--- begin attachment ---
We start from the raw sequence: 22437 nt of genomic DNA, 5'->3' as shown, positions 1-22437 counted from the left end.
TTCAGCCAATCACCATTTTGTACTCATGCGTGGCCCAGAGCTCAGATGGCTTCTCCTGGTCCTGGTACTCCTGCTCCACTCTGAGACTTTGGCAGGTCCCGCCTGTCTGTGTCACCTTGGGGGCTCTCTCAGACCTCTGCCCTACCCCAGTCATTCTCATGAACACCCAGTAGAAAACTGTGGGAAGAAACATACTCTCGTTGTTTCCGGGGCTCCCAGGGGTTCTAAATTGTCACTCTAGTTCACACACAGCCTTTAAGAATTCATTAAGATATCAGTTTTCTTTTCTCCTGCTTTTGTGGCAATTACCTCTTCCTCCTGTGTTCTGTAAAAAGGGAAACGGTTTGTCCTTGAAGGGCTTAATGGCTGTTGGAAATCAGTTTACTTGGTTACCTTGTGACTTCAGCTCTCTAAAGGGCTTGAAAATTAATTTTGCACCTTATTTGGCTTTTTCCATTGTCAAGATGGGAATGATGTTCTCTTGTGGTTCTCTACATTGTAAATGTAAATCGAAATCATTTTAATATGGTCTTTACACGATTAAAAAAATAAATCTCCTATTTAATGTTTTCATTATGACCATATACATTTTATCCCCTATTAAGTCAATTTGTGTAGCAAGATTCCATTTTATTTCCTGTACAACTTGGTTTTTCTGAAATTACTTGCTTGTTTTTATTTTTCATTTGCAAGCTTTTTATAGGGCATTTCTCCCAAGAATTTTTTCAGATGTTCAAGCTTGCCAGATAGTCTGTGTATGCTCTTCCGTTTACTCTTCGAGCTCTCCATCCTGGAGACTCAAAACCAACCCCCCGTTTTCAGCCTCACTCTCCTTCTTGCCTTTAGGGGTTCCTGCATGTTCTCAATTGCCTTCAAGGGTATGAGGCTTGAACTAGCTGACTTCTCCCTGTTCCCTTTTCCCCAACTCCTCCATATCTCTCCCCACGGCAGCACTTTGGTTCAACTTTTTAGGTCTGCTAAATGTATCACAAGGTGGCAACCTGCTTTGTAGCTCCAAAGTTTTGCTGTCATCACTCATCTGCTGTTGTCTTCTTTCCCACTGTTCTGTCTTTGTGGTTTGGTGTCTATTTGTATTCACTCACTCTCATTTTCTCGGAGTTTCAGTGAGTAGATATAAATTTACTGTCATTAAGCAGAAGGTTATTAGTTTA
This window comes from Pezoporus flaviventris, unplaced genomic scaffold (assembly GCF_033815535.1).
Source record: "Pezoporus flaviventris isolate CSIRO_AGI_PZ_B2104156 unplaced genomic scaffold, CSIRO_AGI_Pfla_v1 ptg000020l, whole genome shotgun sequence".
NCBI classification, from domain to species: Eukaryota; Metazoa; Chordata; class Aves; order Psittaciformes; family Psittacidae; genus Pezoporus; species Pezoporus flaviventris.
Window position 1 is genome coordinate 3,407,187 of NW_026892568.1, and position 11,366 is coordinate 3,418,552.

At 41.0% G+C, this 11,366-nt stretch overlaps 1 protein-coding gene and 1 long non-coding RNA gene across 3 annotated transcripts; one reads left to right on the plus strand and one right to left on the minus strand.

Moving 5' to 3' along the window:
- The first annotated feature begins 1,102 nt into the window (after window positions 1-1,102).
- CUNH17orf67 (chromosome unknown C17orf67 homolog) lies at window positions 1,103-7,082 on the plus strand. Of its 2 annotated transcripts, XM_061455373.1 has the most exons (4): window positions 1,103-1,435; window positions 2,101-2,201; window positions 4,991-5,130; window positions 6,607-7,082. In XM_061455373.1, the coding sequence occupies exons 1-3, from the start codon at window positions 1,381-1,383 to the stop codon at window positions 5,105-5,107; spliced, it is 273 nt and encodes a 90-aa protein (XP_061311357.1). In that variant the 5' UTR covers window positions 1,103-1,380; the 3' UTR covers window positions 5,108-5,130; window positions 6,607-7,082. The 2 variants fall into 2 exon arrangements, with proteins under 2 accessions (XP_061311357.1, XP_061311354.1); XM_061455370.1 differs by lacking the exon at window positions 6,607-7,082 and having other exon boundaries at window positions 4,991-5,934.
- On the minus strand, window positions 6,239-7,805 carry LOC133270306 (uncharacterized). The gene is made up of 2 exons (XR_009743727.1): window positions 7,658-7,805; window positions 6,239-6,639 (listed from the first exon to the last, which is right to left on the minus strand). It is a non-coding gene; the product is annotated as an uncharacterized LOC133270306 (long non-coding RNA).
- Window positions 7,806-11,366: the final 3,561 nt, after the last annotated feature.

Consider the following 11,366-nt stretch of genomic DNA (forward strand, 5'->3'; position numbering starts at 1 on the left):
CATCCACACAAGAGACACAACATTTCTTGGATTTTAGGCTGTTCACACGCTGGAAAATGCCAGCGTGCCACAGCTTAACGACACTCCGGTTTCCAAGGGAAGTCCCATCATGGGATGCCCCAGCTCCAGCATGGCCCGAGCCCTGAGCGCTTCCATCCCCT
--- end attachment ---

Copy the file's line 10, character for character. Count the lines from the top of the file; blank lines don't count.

- CUNH17orf67 (chromosome unknown C17orf67 homolog) lies at window positions 1,103-7,082 on the plus strand. Of its 2 annotated transcripts, XM_061455373.1 has the most exons (4): window positions 1,103-1,435; window positions 2,101-2,201; window positions 4,991-5,130; window positions 6,607-7,082. In XM_061455373.1, the coding sequence occupies exons 1-3, from the start codon at window positions 1,381-1,383 to the stop codon at window positions 5,105-5,107; spliced, it is 273 nt and encodes a 90-aa protein (XP_061311357.1). In that variant the 5' UTR covers window positions 1,103-1,380; the 3' UTR covers window positions 5,108-5,130; window positions 6,607-7,082. The 2 variants fall into 2 exon arrangements, with proteins under 2 accessions (XP_061311357.1, XP_061311354.1); XM_061455370.1 differs by lacking the exon at window positions 6,607-7,082 and having other exon boundaries at window positions 4,991-5,934.